When Queen Victoria read the ultimatum, she was horrified. She didn't want to worry her sick husband, her beloved Prince Albert, but she desperately needed his advice. She handed it to him along with a pencil so that he could make any necessary changes.
It was 1861 and tensions between the American North and the deep South had reached boiling point. The first shots had even been fired at the battle of Bull Run in July. The problem for the British government was that many people were sympathetic with the South and the seceding states wanted recognition and assistance. Two diplomats, Mason and Slidell, were on their way to England on the British mail steamer the Trent to plead the case, along with their wives and children.
When Captain Wilkes of the American ship, San Jacinto, heard about this, he decided to intercept them off the coast of Cuba. He fired two shots across the Trent's bow and boarded the ship without a fight, although he later said that Mrs Slidell had been furious and a very pretty girl had slapped First Lt Donald McNeill Fairfax across the face because he kissed her. He then imprisoned Mason and Slidell at Fort Warren near Boston. Wilkes was regarded as a hero by the North and paraded in New York from Broadway to Washington.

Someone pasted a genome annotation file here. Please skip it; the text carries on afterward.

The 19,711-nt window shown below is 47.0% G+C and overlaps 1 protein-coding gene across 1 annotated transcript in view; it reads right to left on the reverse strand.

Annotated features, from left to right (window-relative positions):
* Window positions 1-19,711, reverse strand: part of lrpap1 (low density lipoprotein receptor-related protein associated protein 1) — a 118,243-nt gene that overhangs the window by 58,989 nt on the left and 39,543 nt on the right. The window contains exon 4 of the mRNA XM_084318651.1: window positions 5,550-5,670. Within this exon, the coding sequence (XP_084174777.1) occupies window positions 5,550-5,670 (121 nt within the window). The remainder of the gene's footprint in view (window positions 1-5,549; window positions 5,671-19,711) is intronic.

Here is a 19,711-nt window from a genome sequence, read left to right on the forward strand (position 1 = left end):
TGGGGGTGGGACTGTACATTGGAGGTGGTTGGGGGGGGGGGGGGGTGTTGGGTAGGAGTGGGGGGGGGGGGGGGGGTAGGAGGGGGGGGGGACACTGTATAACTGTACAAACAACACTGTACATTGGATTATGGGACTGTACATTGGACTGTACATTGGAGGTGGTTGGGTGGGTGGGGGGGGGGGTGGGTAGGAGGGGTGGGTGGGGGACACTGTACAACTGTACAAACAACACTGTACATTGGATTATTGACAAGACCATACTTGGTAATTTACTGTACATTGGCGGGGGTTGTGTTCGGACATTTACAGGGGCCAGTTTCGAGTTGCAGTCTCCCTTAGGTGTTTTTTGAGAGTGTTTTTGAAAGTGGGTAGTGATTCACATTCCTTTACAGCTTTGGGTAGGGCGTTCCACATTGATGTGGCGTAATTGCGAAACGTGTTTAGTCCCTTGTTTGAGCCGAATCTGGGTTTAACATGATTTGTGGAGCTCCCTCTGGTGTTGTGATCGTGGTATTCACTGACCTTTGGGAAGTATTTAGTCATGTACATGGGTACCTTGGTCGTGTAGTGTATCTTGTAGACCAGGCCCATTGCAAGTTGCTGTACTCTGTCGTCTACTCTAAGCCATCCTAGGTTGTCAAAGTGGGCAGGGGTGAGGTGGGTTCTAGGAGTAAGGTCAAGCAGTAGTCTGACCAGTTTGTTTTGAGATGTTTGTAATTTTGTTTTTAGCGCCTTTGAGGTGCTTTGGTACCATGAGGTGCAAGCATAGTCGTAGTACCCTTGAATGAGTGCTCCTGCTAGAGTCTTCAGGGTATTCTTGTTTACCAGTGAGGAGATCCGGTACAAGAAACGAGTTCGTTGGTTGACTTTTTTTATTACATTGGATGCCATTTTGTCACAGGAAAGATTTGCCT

The British government was up in arms! How dare the Americans imprison innocent men travelling on a British ship flying the British flag! This was a violation of international law. Palmerston, the British Prime Minister, ordered his Foreign Secretary, Lord John Russell, to write an ultimatum to the American government. He demanded the immediate release of the prisoners and threatened to break off relations with the Americans in one week if this was not done. He also ordered troops to be sent to Canada in case of war. Luckily, this document needed the approval of the Crown before it could be sent.
Prince Albert didn't like this sort of confrontational language at all. He had fought against slavery for a long time, and he didn't want the British to be associated with a war for the slave-owning South. He decided to tone down the language. He changed the wording to indicate that the British believed that the insult to the flag was unintentional and that the government hoped that redress would be spontaneously offered.
This solved the situation between the British and the Americans. Poor Prince Albert died of typhoid a very short time later.